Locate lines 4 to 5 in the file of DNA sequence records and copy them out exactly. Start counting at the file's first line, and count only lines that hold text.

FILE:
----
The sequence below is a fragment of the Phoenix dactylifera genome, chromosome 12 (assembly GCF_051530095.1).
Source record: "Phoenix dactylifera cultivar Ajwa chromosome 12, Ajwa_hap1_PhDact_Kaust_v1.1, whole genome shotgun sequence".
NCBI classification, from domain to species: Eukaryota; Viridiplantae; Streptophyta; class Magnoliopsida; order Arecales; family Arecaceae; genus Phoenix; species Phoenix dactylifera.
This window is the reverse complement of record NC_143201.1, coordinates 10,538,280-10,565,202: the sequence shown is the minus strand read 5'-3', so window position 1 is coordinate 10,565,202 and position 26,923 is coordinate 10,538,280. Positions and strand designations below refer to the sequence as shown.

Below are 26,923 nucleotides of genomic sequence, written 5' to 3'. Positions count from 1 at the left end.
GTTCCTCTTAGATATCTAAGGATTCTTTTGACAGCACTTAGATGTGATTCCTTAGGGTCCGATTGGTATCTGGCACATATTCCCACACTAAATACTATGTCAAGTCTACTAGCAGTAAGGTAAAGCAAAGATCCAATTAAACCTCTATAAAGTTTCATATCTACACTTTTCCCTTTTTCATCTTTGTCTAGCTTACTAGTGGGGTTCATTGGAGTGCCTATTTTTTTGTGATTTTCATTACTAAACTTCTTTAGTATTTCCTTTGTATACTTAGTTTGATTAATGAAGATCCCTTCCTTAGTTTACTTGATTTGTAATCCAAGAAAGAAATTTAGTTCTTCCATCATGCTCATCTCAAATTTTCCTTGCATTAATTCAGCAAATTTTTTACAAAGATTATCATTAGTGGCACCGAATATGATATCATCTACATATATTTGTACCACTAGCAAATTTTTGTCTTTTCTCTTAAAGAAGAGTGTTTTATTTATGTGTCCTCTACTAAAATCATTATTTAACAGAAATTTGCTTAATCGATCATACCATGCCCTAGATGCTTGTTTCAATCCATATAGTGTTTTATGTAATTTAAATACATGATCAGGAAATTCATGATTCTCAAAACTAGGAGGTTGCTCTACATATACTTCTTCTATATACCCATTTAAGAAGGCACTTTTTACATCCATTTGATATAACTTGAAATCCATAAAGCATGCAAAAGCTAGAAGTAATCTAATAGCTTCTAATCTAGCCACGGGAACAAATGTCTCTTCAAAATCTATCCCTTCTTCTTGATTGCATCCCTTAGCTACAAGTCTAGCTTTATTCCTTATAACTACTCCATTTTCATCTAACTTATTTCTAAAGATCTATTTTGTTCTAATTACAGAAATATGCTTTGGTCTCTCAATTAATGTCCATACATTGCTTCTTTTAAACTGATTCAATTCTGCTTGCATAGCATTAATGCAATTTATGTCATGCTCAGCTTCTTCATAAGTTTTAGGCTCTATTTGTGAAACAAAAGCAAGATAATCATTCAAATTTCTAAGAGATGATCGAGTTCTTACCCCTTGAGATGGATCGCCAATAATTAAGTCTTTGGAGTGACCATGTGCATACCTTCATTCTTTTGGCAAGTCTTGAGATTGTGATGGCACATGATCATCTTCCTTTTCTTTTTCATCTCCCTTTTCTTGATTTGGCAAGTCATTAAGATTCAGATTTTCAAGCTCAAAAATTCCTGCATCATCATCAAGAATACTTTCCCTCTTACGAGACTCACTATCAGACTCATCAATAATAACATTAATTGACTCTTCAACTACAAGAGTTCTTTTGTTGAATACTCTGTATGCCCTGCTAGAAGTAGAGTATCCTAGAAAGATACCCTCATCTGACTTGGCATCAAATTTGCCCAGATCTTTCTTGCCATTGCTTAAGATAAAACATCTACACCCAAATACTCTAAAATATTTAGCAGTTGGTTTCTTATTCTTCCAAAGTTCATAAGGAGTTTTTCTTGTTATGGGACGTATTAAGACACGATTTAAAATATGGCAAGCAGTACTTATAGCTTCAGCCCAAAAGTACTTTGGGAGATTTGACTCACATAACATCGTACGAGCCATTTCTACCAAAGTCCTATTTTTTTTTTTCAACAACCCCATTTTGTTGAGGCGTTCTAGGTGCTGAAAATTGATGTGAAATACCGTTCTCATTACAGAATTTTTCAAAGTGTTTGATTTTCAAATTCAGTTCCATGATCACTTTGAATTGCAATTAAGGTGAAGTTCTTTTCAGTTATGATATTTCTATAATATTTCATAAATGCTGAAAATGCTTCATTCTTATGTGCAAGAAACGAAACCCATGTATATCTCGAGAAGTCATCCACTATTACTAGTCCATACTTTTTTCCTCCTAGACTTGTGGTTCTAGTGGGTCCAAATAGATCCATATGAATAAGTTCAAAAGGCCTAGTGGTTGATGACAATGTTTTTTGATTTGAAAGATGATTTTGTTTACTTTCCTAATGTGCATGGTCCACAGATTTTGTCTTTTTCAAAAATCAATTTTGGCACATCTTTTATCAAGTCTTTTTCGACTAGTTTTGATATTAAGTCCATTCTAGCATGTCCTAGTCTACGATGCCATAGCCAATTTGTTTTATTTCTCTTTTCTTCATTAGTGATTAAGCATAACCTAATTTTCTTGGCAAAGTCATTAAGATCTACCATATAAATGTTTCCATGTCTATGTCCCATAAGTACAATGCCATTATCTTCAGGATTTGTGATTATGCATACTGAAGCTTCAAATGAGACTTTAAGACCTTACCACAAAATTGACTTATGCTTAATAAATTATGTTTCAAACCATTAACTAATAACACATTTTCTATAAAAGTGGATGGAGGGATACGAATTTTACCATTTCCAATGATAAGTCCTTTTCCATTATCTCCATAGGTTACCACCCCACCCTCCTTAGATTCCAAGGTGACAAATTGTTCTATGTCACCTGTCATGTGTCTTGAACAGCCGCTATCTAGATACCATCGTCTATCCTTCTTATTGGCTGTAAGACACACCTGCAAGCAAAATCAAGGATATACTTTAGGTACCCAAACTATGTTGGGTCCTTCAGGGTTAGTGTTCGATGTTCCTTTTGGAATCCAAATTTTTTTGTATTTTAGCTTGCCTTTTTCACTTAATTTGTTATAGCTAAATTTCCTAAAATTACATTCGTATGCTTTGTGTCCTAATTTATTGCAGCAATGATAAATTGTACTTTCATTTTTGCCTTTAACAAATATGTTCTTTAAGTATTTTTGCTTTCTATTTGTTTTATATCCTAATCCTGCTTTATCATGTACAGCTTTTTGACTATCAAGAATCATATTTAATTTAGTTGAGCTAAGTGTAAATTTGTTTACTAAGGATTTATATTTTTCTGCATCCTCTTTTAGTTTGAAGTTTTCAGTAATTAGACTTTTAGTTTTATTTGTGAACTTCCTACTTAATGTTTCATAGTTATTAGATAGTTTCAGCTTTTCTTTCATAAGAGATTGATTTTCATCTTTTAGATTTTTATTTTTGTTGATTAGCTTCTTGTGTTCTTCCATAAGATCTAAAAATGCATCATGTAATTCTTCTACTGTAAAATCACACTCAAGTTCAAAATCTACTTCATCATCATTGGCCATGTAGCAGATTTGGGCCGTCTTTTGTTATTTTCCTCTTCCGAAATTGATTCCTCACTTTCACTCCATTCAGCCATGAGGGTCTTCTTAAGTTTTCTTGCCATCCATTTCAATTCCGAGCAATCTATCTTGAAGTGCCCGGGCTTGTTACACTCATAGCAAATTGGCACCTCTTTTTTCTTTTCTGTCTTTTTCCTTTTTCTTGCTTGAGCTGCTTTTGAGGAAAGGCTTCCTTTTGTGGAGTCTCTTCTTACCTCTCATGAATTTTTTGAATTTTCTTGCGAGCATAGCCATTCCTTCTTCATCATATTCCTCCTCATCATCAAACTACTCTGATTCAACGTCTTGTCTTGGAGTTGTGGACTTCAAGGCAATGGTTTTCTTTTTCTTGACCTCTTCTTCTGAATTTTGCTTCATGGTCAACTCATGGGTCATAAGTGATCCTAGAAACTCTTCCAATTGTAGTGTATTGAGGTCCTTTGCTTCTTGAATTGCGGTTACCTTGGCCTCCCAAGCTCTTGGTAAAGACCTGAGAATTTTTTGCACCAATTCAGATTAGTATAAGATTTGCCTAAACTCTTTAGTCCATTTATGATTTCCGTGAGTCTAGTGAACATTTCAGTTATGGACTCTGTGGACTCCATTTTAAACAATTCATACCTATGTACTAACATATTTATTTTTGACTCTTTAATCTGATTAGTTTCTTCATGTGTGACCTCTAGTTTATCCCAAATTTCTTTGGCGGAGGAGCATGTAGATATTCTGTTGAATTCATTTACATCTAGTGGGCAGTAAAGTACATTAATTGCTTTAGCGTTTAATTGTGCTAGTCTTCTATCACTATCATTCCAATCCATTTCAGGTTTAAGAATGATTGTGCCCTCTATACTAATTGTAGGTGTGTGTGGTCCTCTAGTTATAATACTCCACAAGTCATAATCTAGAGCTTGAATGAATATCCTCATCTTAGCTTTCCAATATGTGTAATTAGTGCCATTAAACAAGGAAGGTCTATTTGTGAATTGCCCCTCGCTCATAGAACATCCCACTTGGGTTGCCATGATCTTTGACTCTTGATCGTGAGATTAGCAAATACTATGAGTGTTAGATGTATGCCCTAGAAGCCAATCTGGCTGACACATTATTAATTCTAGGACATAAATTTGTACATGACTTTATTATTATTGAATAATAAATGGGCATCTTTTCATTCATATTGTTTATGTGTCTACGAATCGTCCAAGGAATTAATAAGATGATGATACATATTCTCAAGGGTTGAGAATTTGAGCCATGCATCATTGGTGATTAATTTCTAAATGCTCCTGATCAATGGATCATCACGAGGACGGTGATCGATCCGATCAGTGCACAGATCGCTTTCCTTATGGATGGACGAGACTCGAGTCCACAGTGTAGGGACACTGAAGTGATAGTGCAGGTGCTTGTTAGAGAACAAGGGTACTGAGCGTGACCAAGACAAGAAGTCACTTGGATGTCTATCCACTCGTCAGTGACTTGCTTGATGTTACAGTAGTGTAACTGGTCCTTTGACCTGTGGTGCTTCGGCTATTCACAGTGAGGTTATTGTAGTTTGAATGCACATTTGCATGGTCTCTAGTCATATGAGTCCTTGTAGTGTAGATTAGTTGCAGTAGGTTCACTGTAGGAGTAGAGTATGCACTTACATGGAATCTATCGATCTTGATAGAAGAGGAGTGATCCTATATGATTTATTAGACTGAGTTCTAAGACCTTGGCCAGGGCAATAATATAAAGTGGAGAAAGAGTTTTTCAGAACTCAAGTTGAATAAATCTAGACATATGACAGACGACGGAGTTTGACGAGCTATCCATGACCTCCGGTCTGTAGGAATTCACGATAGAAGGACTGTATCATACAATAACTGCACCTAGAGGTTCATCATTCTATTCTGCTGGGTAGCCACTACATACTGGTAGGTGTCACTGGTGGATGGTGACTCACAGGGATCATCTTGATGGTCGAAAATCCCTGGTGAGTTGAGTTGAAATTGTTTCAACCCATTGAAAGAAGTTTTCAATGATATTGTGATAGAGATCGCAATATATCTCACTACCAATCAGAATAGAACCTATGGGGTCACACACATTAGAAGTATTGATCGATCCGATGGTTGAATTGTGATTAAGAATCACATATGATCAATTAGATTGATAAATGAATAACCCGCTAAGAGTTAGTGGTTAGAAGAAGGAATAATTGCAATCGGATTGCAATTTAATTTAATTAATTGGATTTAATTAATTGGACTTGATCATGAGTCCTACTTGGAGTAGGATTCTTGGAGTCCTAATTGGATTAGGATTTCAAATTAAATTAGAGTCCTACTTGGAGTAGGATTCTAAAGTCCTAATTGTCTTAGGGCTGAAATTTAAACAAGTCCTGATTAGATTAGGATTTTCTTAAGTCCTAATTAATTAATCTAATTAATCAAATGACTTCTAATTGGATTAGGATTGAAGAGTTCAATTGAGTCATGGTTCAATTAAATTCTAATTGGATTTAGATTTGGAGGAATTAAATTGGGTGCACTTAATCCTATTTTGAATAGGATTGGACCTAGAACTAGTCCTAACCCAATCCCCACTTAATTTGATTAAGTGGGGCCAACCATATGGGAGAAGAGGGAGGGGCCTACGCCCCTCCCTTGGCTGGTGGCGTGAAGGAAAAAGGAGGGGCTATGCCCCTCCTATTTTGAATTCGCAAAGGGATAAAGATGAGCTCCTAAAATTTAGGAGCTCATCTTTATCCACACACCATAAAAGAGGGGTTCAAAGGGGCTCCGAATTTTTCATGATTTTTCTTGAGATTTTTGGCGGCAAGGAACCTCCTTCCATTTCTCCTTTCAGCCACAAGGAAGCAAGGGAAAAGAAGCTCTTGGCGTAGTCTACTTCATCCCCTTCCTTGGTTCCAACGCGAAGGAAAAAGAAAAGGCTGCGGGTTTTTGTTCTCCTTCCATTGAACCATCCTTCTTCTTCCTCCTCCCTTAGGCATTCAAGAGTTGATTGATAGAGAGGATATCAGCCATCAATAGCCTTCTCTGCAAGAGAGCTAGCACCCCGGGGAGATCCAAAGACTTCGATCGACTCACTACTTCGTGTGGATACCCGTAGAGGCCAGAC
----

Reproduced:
This window is the reverse complement of record NC_143201.1, coordinates 10,538,280-10,565,202: the sequence shown is the minus strand read 5'-3', so window position 1 is coordinate 10,565,202 and position 26,923 is coordinate 10,538,280. Positions and strand designations below refer to the sequence as shown.

Below are 26,923 nucleotides of genomic sequence, written 5' to 3'. Positions count from 1 at the left end.